4star

Text Publishing | 1st December 2016 | AU $22.99 | Paperback

Sharing is Caring 🙂Tweet about this on TwitterPin on PinterestShare on TumblrShare on LinkedInShare on FacebookShare on Google+Share on StumbleUponShare on Reddit

Review: Robert Cole – The Ego Cluster

The Ego Cluster
Robert Cole

Ethan has discovered genes that seem to create the basis of the human Ego, and so could help change the world for the better. Unfortunately, being able to edit the Ego isn’t likely to make the company he works for money, so the project is abandoned. Ethan is determined that his research is worth something more, and he is willing to give up everything to do it.

31389312Bad guys never give up do they? This novel offers a satisfying plot with twists that I certainly didn’t see coming. Bam! Nothing like having sociopaths on the loose. Even if some successful scientists are likely also sociopaths. The ultimate question is whether removing those genes will be sustainable and what might happen next.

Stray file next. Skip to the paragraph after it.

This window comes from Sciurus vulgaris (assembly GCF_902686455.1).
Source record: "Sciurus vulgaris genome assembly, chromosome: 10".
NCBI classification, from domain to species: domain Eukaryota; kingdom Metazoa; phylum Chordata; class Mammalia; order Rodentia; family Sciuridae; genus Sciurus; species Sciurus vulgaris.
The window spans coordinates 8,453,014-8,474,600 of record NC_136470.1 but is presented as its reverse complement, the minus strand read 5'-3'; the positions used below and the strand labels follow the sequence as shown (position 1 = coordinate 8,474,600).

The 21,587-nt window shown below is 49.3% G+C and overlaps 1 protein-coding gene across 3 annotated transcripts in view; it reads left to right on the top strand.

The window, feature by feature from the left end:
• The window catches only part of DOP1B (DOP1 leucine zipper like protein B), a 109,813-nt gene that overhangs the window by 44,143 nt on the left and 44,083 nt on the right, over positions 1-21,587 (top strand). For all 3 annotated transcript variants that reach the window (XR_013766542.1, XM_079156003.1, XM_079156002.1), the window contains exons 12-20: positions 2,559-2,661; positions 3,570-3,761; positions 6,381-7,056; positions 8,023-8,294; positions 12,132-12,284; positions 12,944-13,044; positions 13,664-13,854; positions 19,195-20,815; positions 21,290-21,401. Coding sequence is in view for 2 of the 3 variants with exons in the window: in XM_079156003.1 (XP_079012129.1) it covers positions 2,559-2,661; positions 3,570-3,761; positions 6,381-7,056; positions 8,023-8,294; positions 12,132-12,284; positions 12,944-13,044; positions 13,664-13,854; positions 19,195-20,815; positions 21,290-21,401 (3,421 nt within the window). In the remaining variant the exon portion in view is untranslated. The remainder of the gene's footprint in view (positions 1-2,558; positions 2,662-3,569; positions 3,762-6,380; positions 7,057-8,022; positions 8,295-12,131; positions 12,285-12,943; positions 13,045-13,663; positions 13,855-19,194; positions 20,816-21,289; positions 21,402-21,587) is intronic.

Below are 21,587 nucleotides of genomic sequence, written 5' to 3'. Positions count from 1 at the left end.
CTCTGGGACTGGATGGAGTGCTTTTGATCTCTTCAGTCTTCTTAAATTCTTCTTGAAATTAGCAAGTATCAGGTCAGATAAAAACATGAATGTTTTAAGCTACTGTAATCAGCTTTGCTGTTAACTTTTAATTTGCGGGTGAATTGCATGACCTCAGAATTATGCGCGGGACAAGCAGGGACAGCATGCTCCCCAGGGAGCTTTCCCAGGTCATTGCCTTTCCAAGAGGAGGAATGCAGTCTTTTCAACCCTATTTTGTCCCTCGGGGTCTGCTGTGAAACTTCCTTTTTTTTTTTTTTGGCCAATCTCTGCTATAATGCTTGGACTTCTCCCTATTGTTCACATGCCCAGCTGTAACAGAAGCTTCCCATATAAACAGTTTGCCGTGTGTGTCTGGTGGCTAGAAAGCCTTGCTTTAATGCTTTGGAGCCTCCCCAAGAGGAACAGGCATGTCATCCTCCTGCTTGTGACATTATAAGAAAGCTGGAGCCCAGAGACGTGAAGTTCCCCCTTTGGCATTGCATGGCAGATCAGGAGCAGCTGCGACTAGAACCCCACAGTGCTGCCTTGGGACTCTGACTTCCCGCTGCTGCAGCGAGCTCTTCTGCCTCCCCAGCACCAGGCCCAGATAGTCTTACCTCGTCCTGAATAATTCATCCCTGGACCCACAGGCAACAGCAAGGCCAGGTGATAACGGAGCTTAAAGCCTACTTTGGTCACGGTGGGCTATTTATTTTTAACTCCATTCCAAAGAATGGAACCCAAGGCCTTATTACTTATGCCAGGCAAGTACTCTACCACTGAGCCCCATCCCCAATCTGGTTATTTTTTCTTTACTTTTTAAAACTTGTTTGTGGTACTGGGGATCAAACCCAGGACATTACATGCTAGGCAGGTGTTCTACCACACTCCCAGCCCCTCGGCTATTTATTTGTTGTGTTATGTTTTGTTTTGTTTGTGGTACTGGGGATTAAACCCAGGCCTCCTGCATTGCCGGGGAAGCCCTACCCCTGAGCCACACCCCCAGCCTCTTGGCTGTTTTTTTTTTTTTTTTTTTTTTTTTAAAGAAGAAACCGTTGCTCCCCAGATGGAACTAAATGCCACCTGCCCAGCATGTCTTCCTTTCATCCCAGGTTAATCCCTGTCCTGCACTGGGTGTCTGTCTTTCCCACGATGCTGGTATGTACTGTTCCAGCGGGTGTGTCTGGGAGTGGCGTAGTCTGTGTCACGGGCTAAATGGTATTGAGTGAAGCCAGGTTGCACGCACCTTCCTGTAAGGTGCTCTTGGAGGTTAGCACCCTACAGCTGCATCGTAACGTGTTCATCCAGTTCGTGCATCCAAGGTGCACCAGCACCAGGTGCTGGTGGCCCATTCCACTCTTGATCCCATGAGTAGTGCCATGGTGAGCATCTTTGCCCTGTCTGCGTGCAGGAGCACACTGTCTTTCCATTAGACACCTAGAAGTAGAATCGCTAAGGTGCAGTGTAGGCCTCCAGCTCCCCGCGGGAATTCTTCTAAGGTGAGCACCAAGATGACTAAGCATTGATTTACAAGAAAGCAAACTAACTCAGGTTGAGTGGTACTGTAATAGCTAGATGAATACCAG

Some people have tagged this as science fiction, but it’s really not the case. It’s more future fiction or an apocalyptical future. The things that are happening in this novel? It’s happening now, albeit not in such a structured or successful way. But gene editing will get there, and it’s not unlikely that we will discover genes that are responsible for how humans interact with each other (although it will probably be more than 6).

I had a definite advantage having a science background. There’s a lot of jargon here for you to absorb, but it is absolutely worthwhile. If you enjoyed Sapient for the science, you will love this novel. If you enjoyed Ken Kroes novels for their environmental awareness, this novel is going to be for you as well.